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What Are the Goals of Organizational Behavior?

Autumn Rivers
By
Updated May 16, 2024
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Many companies strive to understand the behavior of their employees, so they often study the turnover rate, productivity and employee attitudes before making any changes. One of the main goals of organizational behavior (OB) is to explain the behavior of employees to determine why they act the way they do. Another objective is to predict how they will act before they do anything, which often makes it easier for managers to plan their next step. Additionally, those who use this business theory may seek to control the behavior of their employees to fix any issues.

Those who apply organizational behavior to their business usually start by simply studying employees. They may look at their overall attitudes and habits to determine what may need to change. Some concrete details they may gather include facts about productivity, turnover rates and absenteeism, all of which can tell a lot about employee attitudes. Once they collect some observations, they can satisfy one of the goals of organizational behavior, which is to explain the attitude of employees.

Once an explanation is obtained through observation, those in charge of studying workplace behavior may try to predict how employees will react to a change. This may be useful when deciding whether to introduce a new concept to the workplace. If a manager is not sure how employees may react to a major change, then he might make a few smaller modifications to gauge employee reaction. Then, based on his findings, he can usually predict how workers will react to a bigger change within the company. This may help prevent employee resistance to modifications at work, because the manager may be able to present the change to workers in a different way or avoid it altogether.

Another of the goals of organizational behavior is the ability to control how employees act. This usually only comes after observing them and successfully predicting their behavior, and it often controversial, because many believe it is not ethical to use observation to control people. One example is a manager noticing that, based on the explanation and prediction steps, certain employees may work harder when particular rewards are offered. This may lead the manager to begin offering the rewards in question for as long as he desires increased productivity from employees. The more noticeable the results are, the more likely he is to continue attempting to control employee actions through one of the most controversial goals of organizational behavior.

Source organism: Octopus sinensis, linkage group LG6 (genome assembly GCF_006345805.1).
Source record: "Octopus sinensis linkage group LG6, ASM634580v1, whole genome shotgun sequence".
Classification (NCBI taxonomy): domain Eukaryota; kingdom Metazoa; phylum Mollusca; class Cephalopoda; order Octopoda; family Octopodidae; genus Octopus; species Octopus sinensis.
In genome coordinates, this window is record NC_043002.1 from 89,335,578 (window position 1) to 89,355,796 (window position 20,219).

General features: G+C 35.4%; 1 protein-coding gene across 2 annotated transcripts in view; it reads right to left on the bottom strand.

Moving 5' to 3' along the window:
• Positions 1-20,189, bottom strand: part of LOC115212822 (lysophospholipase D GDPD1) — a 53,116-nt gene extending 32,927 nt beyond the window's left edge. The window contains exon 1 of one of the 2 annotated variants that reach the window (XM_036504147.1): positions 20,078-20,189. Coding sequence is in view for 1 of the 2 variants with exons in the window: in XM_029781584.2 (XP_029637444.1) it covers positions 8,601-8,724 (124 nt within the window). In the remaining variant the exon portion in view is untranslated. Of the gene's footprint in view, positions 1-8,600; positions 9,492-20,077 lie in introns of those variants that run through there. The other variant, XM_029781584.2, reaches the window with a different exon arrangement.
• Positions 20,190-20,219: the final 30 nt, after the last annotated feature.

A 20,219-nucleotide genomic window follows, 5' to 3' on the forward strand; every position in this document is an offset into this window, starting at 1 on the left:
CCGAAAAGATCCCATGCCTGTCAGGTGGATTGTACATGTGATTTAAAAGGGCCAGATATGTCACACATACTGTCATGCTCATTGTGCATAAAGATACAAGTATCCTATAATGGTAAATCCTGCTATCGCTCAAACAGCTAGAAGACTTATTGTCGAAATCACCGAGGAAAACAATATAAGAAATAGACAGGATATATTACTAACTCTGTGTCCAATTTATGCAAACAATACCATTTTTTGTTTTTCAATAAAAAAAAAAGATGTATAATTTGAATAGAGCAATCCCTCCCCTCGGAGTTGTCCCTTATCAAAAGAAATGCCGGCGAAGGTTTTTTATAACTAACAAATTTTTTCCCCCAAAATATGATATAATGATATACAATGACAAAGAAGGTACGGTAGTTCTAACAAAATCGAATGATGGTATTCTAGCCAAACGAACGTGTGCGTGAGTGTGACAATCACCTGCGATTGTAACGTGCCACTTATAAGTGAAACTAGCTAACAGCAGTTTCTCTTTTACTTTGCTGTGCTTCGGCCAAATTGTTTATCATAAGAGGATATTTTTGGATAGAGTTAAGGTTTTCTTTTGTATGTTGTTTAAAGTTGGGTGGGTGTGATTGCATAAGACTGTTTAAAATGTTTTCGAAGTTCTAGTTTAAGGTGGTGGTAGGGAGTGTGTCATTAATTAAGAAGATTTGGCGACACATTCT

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Autumn Rivers
By Autumn Rivers
Autumn Rivers, a talented writer for SmartCapitalMind, holds a B.A. in Journalism from Arizona State University. Her background in journalism helps her create well-researched and engaging content, providing readers with valuable insights and information on a variety of subjects.
Discussion Comments
By Ana1234 — On Jun 22, 2013

@pastanaga- It really does depend on the company though. I'm sure the big convenience stores take organizational behavior into account and they certainly don't try to do what is best for their employees.

Most of them do their utmost to shave every last cent off of their bottom line and they use this kind of data to do it.

By pastanaga — On Jun 21, 2013

@Mor - I actually think the opposite tends to be true. When companies look at this kind of data and make the right choices, they figure out pretty quickly they are better off treating employees well and keeping them, than treating them badly and having to rehire new ones every few months.

We live in a world where a lot of jobs are highly specialized, particularly the kinds of jobs where people are bothering with organizational behavior. They want good, skilled people who will be assets to the company and once they have those people they don't want to lose them.

I think in most cases gathering organizational behavior is a good thing and results in good things for both the company and the employees.

By Mor — On Jun 20, 2013

I think the danger with this kind of behavior is that you can start to think of your employees as being a homogeneous mass rather than a group of individuals who might not always act the way you expect them to act.

Worse, I suspect that all kinds of bad practices on behalf of the company can be excused by this kind of justification, where they will, for example, work out that it saves money to only hire people part time so they can't get insurance.

It's probably not always bad, but I think there should be ethical guidelines in place before making decisions based on this kind of data.

Autumn Rivers
Autumn Rivers
Autumn Rivers, a talented writer for SmartCapitalMind, holds a B.A. in Journalism from Arizona State University. Her background in journalism helps her create well-researched and engaging content, providing readers with valuable insights and information on a variety of subjects.
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